Mechanochemical coupling in Molecular Motors: insights from molecular simulations at multiple scales
Oct 30, Tue 2007
11:00 am, MRB 200 Conference Room
Dr. Qiang Cui
Department of Chemistry, University of Wisconsin-Madison
Molecular motors are fascinating â€œvectorial machinesâ€ﾝ in biology that convert energy between different forms with high efficiency. Recent advances in the experimental characterizations of these systems have provided excellent background and impetus for carrying out detailed theoretical and computational analyses, such that the underlying mechanism and governing physicochemical principles for these unique biological systems can be understood in energetic and structural terms.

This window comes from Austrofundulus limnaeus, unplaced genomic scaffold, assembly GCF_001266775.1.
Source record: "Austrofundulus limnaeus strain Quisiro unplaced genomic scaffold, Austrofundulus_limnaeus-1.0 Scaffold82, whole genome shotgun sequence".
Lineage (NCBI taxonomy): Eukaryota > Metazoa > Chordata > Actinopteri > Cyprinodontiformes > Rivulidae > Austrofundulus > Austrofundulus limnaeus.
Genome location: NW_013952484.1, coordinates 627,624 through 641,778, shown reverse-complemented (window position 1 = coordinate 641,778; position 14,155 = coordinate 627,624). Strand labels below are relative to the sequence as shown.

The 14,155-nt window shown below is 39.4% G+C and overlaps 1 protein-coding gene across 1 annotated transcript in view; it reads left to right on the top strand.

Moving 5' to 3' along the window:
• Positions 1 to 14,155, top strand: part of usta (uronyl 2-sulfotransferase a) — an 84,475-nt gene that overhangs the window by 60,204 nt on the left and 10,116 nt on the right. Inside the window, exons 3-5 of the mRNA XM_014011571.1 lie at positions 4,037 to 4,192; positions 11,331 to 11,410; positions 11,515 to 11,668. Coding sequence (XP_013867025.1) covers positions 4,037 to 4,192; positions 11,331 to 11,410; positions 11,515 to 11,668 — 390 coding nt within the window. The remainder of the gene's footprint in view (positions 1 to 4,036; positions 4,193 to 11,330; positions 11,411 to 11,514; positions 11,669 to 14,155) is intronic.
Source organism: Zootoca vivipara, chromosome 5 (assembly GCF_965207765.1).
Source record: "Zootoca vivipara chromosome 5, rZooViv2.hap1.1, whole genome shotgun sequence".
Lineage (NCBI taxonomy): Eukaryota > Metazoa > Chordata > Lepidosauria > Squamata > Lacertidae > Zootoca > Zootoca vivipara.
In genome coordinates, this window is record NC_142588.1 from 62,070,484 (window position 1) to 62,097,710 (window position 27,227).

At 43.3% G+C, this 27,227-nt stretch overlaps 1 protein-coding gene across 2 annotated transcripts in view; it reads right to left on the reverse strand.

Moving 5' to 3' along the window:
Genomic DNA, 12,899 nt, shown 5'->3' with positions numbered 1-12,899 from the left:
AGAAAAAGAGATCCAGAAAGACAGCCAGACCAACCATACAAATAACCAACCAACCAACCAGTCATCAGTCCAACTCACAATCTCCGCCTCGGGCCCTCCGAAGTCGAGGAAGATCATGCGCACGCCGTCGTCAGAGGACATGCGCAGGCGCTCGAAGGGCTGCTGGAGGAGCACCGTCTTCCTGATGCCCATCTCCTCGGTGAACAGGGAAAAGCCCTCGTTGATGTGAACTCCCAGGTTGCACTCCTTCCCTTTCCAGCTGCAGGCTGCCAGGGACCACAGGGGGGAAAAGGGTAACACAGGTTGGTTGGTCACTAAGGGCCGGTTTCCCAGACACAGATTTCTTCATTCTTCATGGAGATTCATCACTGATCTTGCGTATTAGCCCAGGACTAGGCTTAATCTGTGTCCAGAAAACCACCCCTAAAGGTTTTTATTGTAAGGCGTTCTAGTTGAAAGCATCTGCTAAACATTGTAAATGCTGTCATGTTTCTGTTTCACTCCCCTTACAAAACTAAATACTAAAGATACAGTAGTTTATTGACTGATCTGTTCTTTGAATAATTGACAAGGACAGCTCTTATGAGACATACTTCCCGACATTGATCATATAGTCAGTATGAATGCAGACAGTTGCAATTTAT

In this seminar, Iâ€™ll discuss our recent simulation results for a characteristic molecular motor, myosin. Combined results from a range of theoretical and computational analyses help establish an energetics and structure based framework for understanding mechanochemical coupling, which explains in detail how the hydrolysis of ATP is tightly coupled to the dramatic swing of the lever arm more than 40 Å away. Related results on a simpler signaling protein and an ion channel will also be discussed.